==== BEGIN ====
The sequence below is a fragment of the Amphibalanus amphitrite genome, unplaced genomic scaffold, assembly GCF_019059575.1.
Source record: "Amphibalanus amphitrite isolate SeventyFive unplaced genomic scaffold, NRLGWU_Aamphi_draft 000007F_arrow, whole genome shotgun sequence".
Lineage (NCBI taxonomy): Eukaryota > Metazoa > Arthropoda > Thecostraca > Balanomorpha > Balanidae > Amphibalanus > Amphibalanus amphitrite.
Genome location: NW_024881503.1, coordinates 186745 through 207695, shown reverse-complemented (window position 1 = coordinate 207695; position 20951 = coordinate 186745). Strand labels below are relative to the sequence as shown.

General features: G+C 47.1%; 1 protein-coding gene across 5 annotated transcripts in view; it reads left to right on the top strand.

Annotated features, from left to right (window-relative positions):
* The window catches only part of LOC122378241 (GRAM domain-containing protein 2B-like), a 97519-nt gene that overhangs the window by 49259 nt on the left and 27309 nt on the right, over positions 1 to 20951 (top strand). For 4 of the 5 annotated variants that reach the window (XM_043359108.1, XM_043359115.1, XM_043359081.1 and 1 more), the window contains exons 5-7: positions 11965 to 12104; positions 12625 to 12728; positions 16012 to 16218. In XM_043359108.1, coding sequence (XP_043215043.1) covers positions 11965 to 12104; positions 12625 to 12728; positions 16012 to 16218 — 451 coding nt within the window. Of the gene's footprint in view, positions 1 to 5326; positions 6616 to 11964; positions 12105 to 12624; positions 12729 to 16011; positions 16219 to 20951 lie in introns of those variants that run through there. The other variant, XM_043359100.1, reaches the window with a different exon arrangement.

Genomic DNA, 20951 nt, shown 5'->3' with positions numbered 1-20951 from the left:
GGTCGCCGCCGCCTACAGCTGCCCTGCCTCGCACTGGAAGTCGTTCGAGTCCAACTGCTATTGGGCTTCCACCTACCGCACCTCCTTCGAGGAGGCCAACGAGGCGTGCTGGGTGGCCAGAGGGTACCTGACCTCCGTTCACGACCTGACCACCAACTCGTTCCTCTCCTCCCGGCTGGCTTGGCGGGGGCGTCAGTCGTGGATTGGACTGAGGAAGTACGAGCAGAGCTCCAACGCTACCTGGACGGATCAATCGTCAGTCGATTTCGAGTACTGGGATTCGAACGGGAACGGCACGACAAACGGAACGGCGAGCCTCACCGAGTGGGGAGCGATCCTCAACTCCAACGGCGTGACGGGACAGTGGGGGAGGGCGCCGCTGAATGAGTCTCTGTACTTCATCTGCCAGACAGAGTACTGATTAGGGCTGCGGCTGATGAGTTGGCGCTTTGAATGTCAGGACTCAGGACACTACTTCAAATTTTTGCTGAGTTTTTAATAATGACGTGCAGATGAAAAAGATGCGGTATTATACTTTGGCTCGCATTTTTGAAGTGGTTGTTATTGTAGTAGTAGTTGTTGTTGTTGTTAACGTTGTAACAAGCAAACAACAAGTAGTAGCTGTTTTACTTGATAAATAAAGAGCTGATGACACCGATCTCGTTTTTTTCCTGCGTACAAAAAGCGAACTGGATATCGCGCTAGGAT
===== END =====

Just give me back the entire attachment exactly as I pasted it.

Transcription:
The sequence below is a fragment of the Amphibalanus amphitrite genome, unplaced genomic scaffold, assembly GCF_019059575.1.
Source record: "Amphibalanus amphitrite isolate SeventyFive unplaced genomic scaffold, NRLGWU_Aamphi_draft 000007F_arrow, whole genome shotgun sequence".
Lineage (NCBI taxonomy): Eukaryota > Metazoa > Arthropoda > Thecostraca > Balanomorpha > Balanidae > Amphibalanus > Amphibalanus amphitrite.
Genome location: NW_024881503.1, coordinates 186745 through 207695, shown reverse-complemented (window position 1 = coordinate 207695; position 20951 = coordinate 186745). Strand labels below are relative to the sequence as shown.

General features: G+C 47.1%; 1 protein-coding gene across 5 annotated transcripts in view; it reads left to right on the top strand.

Annotated features, from left to right (window-relative positions):
* The window catches only part of LOC122378241 (GRAM domain-containing protein 2B-like), a 97519-nt gene that overhangs the window by 49259 nt on the left and 27309 nt on the right, over positions 1 to 20951 (top strand). For 4 of the 5 annotated variants that reach the window (XM_043359108.1, XM_043359115.1, XM_043359081.1 and 1 more), the window contains exons 5-7: positions 11965 to 12104; positions 12625 to 12728; positions 16012 to 16218. In XM_043359108.1, coding sequence (XP_043215043.1) covers positions 11965 to 12104; positions 12625 to 12728; positions 16012 to 16218 — 451 coding nt within the window. Of the gene's footprint in view, positions 1 to 5326; positions 6616 to 11964; positions 12105 to 12624; positions 12729 to 16011; positions 16219 to 20951 lie in introns of those variants that run through there. The other variant, XM_043359100.1, reaches the window with a different exon arrangement.

Genomic DNA, 20951 nt, shown 5'->3' with positions numbered 1-20951 from the left:
GGTCGCCGCCGCCTACAGCTGCCCTGCCTCGCACTGGAAGTCGTTCGAGTCCAACTGCTATTGGGCTTCCACCTACCGCACCTCCTTCGAGGAGGCCAACGAGGCGTGCTGGGTGGCCAGAGGGTACCTGACCTCCGTTCACGACCTGACCACCAACTCGTTCCTCTCCTCCCGGCTGGCTTGGCGGGGGCGTCAGTCGTGGATTGGACTGAGGAAGTACGAGCAGAGCTCCAACGCTACCTGGACGGATCAATCGTCAGTCGATTTCGAGTACTGGGATTCGAACGGGAACGGCACGACAAACGGAACGGCGAGCCTCACCGAGTGGGGAGCGATCCTCAACTCCAACGGCGTGACGGGACAGTGGGGGAGGGCGCCGCTGAATGAGTCTCTGTACTTCATCTGCCAGACAGAGTACTGATTAGGGCTGCGGCTGATGAGTTGGCGCTTTGAATGTCAGGACTCAGGACACTACTTCAAATTTTTGCTGAGTTTTTAATAATGACGTGCAGATGAAAAAGATGCGGTATTATACTTTGGCTCGCATTTTTGAAGTGGTTGTTATTGTAGTAGTAGTTGTTGTTGTTGTTAACGTTGTAACAAGCAAACAACAAGTAGTAGCTGTTTTACTTGATAAATAAAGAGCTGATGACACCGATCTCGTTTTTTTCCTGCGTACAAAAAGCGAACTGGATATCGCGCTAGGAT